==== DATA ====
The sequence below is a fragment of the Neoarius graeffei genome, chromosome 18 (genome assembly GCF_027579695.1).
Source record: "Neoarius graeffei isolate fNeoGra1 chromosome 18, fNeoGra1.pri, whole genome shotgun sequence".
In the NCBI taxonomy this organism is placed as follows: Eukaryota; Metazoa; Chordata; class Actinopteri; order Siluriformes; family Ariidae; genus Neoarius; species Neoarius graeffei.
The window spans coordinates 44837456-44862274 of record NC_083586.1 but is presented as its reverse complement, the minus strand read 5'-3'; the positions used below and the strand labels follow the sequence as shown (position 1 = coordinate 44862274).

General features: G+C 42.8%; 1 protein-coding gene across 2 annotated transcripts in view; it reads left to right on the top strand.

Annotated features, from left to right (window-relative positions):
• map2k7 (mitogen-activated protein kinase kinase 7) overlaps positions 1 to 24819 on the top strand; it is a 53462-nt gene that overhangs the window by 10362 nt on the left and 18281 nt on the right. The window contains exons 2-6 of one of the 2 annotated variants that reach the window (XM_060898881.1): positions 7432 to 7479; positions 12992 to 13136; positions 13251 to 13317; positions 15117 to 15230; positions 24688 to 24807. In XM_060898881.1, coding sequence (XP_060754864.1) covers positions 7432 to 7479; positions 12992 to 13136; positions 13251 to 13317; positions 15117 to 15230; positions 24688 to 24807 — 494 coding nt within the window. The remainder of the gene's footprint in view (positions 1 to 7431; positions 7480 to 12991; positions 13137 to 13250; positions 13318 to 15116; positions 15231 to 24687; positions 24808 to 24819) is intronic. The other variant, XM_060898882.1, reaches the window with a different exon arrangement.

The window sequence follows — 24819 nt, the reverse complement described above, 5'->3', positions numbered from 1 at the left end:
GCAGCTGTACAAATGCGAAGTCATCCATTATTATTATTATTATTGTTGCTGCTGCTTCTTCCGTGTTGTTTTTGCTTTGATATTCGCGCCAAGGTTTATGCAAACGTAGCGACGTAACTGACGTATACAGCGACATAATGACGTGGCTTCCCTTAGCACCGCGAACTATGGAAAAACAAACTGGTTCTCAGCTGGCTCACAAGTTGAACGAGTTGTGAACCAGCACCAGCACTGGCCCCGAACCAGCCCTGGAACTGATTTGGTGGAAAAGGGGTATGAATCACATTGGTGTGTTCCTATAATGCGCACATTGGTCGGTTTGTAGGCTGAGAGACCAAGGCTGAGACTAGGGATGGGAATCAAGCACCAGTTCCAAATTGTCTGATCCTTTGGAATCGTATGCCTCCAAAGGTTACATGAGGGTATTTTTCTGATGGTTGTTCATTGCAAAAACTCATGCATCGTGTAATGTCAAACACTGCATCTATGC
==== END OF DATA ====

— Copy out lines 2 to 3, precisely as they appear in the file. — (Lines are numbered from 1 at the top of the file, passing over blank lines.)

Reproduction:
Source record: "Neoarius graeffei isolate fNeoGra1 chromosome 18, fNeoGra1.pri, whole genome shotgun sequence".
In the NCBI taxonomy this organism is placed as follows: Eukaryota; Metazoa; Chordata; class Actinopteri; order Siluriformes; family Ariidae; genus Neoarius; species Neoarius graeffei.